1. I tend to agree. Im afraid the brush strokes would make it look ragged in a more refined room. But it’ll turn out great regardless how you do it. It always seems to do so. Love it.

  5. I’m surprised you did not just decoupage the actual samples down. I have done that several times and it looks really cool. I do love all the colors.

    1. I considered it briefly, but I’m generally not a fan of decoupage on furniture. There are a few exceptions, but I generally like to keep decoupage limited to accessories and crafty projects.

      1. Would it have been easier to head to your craft store and grab small bottles of acrylic paints? Or are you looking to use only the colors in your home?

        1. I don’t think that would have been easier because the options would have been a fraction of the options available at Home Depot. Being able to see the display of hundreds of Behr colors, and the order in which they are displayed, was actually very helpful.

  6. I also like the inspiration photo w the colors being a bit “rough” at the edges rather than crisp lines. I think they would tie into the organic feel of the floral wallpaper and not be more geometric shapes next to the checkered floor. Might be fun to create your own names of the colors for each swatch you mixed yourself too. I’m excited to see this project come together.

  7. Have you thought of using a stencil? A pinwheel shape comes to mind.. I’m afraid it’ll be too close to your bathroom with rectangles but not quite close enough. Lovely colors!!

  8. I love this, but everytime I see a project on the floor, MY back aches!! Take care of yourself, Kristi! Make sure you get some . . . I don’t even know what I was going to say! Just, be gentle and do some Epsom salt soaks in your beautiful tub!

  9. You are amazing. Beautiful color mix and such a great cmpliment to the murel wall. Can’t wait to see the finished cabinet.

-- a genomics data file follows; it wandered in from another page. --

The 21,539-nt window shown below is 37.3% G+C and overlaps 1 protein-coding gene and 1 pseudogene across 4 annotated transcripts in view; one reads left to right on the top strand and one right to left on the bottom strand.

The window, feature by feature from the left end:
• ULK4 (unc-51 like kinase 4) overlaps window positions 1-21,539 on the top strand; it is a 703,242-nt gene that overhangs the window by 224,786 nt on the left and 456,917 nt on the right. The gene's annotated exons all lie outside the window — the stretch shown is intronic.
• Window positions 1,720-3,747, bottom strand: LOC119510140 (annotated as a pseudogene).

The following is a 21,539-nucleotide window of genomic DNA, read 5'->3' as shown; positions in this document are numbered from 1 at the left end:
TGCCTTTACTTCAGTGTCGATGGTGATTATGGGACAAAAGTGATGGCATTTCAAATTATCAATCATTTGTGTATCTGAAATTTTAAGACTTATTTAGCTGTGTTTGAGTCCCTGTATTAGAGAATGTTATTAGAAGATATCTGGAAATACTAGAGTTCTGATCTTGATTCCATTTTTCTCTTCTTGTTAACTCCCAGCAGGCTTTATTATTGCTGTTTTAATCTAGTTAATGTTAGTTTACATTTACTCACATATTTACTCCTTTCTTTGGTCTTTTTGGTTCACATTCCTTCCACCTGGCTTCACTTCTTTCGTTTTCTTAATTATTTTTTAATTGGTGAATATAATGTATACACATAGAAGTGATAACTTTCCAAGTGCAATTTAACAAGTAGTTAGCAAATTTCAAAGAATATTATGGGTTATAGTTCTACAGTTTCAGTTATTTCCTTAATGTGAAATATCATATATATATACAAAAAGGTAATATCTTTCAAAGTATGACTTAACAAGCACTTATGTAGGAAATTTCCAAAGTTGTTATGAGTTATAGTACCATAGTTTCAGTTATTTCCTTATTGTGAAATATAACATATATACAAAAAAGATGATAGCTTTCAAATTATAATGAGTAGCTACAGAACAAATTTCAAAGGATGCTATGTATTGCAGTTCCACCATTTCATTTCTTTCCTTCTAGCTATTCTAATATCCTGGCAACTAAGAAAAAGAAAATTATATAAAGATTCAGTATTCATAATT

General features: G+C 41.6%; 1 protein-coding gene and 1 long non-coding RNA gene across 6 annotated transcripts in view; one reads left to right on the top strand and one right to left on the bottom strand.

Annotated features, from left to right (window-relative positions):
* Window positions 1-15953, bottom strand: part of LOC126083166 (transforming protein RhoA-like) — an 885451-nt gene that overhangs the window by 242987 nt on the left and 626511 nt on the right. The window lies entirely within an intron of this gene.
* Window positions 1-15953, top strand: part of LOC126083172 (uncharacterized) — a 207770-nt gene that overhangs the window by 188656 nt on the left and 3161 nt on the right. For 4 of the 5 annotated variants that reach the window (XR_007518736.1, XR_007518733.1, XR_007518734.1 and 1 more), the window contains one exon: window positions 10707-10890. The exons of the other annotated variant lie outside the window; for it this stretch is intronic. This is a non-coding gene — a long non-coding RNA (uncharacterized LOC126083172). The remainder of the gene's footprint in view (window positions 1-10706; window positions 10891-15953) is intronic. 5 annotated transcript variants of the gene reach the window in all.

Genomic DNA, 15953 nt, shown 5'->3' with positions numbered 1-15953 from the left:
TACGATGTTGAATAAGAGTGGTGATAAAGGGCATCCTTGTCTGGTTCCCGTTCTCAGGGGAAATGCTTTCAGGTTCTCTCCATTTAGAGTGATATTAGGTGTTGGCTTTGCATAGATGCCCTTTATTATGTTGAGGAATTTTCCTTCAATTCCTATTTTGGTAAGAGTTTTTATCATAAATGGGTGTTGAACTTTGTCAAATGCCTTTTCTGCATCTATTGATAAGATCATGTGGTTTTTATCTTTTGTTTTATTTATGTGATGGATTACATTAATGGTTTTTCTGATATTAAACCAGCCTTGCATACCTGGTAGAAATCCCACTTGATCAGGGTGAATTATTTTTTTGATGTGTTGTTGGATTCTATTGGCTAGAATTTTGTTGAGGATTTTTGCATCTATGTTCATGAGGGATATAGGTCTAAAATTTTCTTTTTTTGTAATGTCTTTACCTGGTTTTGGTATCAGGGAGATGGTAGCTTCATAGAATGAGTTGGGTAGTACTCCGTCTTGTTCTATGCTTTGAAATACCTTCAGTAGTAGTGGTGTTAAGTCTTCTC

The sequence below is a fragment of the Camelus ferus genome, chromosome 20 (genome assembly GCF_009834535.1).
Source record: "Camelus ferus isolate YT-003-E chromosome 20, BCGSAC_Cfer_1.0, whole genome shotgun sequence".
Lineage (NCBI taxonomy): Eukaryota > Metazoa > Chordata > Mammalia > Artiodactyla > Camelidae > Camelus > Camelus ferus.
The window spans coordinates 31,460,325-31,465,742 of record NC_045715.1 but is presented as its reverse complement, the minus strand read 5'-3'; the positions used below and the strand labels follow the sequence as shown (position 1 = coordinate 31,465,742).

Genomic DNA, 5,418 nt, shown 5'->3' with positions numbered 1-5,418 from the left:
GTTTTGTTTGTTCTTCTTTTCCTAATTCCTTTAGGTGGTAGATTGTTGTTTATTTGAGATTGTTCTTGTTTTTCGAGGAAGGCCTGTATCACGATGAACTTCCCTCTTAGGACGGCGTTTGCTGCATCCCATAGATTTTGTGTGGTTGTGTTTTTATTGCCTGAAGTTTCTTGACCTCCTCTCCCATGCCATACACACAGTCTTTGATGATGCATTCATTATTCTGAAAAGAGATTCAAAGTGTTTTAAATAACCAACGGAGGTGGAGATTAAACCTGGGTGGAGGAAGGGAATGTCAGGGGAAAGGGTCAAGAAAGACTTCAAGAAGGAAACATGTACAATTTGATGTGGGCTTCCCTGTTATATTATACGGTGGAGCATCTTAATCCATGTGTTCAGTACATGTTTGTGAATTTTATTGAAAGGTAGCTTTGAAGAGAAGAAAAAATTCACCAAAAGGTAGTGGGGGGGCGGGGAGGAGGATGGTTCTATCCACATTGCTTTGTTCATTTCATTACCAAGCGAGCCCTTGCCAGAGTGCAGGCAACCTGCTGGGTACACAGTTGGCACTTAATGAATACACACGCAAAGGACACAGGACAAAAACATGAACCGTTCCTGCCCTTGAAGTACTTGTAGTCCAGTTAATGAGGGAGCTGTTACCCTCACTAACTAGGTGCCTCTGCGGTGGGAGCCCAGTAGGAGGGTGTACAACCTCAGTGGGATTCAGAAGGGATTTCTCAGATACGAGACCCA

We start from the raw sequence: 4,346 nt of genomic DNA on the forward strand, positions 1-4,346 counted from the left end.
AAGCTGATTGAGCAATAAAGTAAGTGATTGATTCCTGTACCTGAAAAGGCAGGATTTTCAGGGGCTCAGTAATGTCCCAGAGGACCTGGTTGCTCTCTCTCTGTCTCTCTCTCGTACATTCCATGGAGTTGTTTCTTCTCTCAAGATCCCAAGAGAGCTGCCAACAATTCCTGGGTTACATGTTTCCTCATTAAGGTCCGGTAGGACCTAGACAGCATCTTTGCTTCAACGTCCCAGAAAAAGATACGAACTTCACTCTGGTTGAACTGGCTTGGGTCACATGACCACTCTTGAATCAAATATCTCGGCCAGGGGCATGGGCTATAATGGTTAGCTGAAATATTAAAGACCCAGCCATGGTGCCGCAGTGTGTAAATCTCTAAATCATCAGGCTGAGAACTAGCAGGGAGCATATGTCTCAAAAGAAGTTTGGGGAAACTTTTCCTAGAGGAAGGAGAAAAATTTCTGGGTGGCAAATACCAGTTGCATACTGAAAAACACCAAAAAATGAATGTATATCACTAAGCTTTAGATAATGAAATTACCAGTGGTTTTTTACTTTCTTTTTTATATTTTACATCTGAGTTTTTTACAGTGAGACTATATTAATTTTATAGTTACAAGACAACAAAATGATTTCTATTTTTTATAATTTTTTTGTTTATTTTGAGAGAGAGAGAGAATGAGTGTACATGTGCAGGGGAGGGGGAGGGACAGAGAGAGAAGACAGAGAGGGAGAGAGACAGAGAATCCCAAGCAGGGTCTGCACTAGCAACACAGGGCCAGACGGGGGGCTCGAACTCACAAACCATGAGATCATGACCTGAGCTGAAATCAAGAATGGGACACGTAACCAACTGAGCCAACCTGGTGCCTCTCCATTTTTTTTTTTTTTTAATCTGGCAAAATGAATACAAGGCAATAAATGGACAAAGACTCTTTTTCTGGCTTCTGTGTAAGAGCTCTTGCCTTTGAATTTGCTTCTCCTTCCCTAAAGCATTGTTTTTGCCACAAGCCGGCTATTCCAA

10. I like the darks on top and bottom (like on countertop below wallpaper) but in every configuration that bright turquoise one in the row of teal and blue (?? Second row from bottom) just jumps out at me. The adjacent ones don’t seem to relate to it at all. You are amazingly creative!

  11. Kristi, I love the idea and colors you picked! I personally prefer the pink on top and teals toward the bottom, because the teals feel like heavier colors and ground the furniture (in my mind), but I think it’ll look amazing either way. Have fun creating!

  12. Knowing me I would have left it white and called it a day! I cannot wait to see the outcome of this fantastic idea! Good luck!!!

  13. Kristi, I do love your 72 color idea for your studio cabinets. The colors do compliment your wall mural. Whatever arrangement you choose to put the color swatches on the cabinets will end up looking amazing. You have put so much prep time getting this idea put together…you just never seem to run out of steam. When this part of your studio is complete, you will be another step closer on having the most colorful and organized studio to work in, or just to go in there and relax looking at all of your genius.